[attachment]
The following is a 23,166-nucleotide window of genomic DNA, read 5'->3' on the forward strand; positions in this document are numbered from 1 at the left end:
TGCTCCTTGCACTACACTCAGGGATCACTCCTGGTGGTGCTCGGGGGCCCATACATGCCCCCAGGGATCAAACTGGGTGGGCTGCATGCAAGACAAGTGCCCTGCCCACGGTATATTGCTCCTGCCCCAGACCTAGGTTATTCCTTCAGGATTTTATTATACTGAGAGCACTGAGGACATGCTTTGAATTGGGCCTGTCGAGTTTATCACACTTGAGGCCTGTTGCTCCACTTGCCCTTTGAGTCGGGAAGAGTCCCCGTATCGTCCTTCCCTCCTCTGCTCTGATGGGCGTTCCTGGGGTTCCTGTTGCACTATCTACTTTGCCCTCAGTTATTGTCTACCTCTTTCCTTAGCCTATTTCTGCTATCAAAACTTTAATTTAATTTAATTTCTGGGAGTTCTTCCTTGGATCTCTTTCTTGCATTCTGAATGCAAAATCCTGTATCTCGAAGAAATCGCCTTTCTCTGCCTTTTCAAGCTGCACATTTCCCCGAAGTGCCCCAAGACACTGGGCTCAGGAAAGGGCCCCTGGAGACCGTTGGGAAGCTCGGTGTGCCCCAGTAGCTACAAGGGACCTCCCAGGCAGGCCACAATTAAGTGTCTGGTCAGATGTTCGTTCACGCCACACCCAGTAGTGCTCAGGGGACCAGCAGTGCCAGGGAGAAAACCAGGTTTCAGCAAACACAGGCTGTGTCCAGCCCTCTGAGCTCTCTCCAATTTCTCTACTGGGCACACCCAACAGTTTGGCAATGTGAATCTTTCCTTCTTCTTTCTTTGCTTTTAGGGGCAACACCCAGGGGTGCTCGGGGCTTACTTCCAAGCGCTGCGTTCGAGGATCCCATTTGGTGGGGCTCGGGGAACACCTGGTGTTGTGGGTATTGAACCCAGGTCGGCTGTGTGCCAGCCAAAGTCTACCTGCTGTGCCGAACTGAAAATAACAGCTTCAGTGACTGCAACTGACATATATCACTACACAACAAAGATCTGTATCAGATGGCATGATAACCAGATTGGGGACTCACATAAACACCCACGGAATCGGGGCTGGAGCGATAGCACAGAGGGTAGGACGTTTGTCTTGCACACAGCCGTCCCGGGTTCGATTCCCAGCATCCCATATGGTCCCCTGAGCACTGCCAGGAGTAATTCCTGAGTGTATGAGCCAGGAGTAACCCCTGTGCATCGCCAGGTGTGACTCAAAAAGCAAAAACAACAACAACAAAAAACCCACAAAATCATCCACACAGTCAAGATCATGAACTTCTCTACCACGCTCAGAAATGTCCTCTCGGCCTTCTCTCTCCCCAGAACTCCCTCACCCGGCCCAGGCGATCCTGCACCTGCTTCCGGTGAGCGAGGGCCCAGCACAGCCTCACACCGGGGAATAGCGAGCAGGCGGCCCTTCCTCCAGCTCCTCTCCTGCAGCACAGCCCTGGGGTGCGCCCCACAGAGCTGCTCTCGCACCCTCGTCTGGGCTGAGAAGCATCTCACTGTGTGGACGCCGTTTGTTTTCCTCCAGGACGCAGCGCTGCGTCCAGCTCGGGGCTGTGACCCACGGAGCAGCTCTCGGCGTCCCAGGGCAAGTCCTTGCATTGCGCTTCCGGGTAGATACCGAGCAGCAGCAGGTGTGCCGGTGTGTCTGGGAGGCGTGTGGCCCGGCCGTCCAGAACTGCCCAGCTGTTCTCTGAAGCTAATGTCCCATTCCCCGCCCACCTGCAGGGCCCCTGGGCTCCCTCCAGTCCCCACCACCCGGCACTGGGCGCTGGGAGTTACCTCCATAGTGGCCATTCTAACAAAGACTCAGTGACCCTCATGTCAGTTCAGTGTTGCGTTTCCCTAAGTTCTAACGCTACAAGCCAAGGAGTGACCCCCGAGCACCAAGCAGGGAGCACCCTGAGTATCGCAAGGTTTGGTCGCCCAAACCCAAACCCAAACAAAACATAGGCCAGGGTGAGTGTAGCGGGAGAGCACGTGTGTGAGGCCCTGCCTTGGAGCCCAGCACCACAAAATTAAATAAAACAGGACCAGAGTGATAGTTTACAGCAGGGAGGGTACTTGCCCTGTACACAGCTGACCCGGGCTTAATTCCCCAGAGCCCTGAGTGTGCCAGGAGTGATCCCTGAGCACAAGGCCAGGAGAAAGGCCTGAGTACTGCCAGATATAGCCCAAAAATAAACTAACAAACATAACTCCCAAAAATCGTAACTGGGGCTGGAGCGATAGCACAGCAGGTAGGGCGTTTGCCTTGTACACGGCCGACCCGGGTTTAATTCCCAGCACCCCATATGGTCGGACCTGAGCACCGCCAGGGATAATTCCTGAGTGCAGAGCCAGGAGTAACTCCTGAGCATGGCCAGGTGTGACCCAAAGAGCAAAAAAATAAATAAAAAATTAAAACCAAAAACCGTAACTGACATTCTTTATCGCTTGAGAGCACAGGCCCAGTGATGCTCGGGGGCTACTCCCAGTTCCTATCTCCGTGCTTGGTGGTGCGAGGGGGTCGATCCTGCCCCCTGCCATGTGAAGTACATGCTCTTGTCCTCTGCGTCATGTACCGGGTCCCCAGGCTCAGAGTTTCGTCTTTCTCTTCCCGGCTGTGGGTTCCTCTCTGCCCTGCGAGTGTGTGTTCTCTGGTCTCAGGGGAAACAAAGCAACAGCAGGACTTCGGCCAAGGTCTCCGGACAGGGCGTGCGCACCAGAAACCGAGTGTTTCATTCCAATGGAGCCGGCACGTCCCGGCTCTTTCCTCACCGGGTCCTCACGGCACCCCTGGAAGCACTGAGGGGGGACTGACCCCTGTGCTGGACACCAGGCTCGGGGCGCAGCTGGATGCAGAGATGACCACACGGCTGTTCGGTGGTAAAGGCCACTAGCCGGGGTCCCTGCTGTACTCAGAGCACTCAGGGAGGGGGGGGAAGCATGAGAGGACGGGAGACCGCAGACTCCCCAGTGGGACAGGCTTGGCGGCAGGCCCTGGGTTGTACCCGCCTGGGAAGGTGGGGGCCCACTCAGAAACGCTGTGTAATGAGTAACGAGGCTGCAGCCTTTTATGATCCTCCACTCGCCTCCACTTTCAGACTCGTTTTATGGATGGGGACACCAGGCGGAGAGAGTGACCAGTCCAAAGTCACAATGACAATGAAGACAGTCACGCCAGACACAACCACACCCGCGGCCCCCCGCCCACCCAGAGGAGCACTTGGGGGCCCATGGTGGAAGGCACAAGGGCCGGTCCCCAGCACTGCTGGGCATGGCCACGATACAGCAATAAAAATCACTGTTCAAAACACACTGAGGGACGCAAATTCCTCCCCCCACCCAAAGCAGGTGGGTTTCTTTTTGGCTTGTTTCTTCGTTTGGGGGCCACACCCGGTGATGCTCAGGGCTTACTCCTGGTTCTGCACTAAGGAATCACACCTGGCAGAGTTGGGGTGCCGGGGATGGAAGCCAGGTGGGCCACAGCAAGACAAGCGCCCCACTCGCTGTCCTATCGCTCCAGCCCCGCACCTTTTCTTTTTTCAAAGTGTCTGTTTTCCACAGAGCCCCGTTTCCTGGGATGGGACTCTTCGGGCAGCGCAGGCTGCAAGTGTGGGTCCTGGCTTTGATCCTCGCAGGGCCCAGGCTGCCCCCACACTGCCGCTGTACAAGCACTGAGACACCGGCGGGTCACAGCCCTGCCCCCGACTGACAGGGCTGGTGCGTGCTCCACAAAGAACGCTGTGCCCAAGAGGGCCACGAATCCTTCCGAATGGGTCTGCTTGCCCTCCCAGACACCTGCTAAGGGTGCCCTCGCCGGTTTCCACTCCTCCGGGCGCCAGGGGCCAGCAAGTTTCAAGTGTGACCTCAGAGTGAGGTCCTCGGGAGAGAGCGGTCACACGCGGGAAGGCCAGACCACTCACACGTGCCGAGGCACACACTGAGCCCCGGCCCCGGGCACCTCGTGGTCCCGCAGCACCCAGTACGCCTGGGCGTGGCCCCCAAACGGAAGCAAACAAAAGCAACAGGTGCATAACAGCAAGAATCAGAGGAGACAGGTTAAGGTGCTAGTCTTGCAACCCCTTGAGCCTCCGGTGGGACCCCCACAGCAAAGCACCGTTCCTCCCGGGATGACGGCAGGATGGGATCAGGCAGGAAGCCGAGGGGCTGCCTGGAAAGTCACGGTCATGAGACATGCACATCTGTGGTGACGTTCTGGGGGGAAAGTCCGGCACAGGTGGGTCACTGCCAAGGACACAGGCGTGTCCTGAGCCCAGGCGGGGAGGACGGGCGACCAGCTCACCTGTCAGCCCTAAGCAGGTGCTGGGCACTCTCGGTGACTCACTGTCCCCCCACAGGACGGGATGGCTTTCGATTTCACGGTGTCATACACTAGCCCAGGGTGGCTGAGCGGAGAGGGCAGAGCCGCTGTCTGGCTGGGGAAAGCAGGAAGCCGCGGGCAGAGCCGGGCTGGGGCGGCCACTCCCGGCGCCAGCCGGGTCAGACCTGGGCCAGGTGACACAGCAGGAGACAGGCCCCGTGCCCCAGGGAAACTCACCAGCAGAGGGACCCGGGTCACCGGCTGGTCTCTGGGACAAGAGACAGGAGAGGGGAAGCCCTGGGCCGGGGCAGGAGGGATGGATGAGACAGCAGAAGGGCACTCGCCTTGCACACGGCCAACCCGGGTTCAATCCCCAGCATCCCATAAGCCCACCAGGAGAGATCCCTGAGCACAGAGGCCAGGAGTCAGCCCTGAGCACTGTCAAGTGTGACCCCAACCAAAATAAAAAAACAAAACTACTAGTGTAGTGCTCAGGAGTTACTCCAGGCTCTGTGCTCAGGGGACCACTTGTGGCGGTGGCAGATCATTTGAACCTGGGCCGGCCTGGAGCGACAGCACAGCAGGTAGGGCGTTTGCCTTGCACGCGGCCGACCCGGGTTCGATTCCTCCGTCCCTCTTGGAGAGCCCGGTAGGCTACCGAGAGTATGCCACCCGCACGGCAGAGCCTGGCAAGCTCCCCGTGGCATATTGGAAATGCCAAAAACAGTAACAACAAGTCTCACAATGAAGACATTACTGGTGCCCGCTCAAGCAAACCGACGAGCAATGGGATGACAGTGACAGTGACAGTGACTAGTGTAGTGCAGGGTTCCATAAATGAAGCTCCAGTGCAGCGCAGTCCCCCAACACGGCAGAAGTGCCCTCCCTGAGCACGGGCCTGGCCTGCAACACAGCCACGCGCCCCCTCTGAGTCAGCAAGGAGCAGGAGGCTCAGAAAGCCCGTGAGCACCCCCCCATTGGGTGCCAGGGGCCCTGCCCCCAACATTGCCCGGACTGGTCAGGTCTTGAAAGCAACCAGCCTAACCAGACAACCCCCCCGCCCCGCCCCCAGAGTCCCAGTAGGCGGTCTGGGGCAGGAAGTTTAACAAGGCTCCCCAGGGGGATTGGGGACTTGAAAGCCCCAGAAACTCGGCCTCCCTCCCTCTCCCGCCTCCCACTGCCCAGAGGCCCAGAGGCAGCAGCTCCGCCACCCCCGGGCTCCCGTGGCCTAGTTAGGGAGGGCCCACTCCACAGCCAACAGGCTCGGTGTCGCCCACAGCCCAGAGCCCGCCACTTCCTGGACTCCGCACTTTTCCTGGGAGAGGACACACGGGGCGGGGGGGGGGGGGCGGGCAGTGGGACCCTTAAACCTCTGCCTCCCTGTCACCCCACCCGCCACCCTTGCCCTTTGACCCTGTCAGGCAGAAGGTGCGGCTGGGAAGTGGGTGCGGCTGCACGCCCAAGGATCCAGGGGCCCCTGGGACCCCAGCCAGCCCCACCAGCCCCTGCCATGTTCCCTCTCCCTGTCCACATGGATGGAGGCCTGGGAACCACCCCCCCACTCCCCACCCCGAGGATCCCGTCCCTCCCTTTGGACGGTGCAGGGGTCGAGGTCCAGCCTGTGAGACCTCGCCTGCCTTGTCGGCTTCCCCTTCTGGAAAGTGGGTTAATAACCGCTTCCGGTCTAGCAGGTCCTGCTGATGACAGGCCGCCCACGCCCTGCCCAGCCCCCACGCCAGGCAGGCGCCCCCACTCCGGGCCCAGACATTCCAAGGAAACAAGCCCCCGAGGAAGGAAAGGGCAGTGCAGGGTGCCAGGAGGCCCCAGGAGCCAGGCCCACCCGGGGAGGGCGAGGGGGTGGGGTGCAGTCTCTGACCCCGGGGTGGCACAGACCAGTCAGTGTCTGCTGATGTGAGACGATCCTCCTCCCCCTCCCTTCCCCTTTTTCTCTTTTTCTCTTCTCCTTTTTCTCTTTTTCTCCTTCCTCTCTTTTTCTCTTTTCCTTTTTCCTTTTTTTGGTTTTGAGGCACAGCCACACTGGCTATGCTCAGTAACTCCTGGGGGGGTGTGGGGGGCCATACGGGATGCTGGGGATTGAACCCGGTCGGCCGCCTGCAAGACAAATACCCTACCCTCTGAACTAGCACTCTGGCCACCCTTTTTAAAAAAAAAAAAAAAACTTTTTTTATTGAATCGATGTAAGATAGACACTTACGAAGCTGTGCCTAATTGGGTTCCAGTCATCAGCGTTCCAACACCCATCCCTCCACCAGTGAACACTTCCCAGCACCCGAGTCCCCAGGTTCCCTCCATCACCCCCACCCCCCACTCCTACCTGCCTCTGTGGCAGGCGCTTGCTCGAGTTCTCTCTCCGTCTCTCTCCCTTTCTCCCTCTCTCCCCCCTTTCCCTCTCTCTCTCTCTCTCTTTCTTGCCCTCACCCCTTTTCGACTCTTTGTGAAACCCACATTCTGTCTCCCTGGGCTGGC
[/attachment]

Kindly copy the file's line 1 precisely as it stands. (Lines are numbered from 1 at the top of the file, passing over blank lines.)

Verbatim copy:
The following is a 23,166-nucleotide window of genomic DNA, read 5'->3' on the forward strand; positions in this document are numbered from 1 at the left end: